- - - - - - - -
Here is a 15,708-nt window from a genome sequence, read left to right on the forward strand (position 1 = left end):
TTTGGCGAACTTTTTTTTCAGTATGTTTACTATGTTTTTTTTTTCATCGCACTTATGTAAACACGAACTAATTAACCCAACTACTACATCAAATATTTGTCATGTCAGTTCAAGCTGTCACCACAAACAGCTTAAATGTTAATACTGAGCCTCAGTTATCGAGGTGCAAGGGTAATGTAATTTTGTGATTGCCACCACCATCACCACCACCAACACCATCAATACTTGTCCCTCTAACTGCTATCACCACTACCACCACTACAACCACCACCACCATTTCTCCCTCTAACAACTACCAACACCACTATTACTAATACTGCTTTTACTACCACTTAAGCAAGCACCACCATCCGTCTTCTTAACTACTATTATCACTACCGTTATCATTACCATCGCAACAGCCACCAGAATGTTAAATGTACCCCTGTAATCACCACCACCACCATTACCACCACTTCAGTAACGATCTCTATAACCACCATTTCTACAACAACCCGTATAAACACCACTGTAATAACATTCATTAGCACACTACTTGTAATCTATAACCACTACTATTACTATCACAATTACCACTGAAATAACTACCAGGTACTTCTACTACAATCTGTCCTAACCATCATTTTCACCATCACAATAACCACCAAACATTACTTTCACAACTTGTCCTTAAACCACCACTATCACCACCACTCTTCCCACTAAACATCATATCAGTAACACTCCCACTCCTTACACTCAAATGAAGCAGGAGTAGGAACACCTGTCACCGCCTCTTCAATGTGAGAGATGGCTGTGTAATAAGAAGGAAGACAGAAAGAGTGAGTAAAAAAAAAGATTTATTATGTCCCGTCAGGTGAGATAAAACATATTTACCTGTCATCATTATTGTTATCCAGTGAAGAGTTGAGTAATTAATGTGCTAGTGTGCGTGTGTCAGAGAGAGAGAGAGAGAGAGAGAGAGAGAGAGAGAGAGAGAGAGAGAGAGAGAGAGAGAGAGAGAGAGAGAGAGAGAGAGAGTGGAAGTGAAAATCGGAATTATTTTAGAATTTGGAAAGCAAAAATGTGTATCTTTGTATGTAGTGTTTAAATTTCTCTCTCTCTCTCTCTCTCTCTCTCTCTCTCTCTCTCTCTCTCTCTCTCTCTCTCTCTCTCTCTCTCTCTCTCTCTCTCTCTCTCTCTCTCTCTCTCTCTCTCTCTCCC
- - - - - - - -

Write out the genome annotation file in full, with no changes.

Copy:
Here is a 15,708-nt window from a genome sequence, read left to right on the forward strand (position 1 = left end):
TTTGGCGAACTTTTTTTTCAGTATGTTTACTATGTTTTTTTTTTCATCGCACTTATGTAAACACGAACTAATTAACCCAACTACTACATCAAATATTTGTCATGTCAGTTCAAGCTGTCACCACAAACAGCTTAAATGTTAATACTGAGCCTCAGTTATCGAGGTGCAAGGGTAATGTAATTTTGTGATTGCCACCACCATCACCACCACCAACACCATCAATACTTGTCCCTCTAACTGCTATCACCACTACCACCACTACAACCACCACCACCATTTCTCCCTCTAACAACTACCAACACCACTATTACTAATACTGCTTTTACTACCACTTAAGCAAGCACCACCATCCGTCTTCTTAACTACTATTATCACTACCGTTATCATTACCATCGCAACAGCCACCAGAATGTTAAATGTACCCCTGTAATCACCACCACCACCATTACCACCACTTCAGTAACGATCTCTATAACCACCATTTCTACAACAACCCGTATAAACACCACTGTAATAACATTCATTAGCACACTACTTGTAATCTATAACCACTACTATTACTATCACAATTACCACTGAAATAACTACCAGGTACTTCTACTACAATCTGTCCTAACCATCATTTTCACCATCACAATAACCACCAAACATTACTTTCACAACTTGTCCTTAAACCACCACTATCACCACCACTCTTCCCACTAAACATCATATCAGTAACACTCCCACTCCTTACACTCAAATGAAGCAGGAGTAGGAACACCTGTCACCGCCTCTTCAATGTGAGAGATGGCTGTGTAATAAGAAGGAAGACAGAAAGAGTGAGTAAAAAAAAAGATTTATTATGTCCCGTCAGGTGAGATAAAACATATTTACCTGTCATCATTATTGTTATCCAGTGAAGAGTTGAGTAATTAATGTGCTAGTGTGCGTGTGTCAGAGAGAGAGAGAGAGAGAGAGAGAGAGAGAGAGAGAGAGAGAGAGAGAGAGAGAGAGAGAGAGAGAGAGAGAGAGAGAGAGTGGAAGTGAAAATCGGAATTATTTTAGAATTTGGAAAGCAAAAATGTGTATCTTTGTATGTAGTGTTTAAATTTCTCTCTCTCTCTCTCTCTCTCTCTCTCTCTCTCTCTCTCTCTCTCTCTCTCTCTCTCTCTCTCTCTCTCTCTCTCTCTCTCTCTCTCTCTCTCTCTCTCTCTCTCTCCC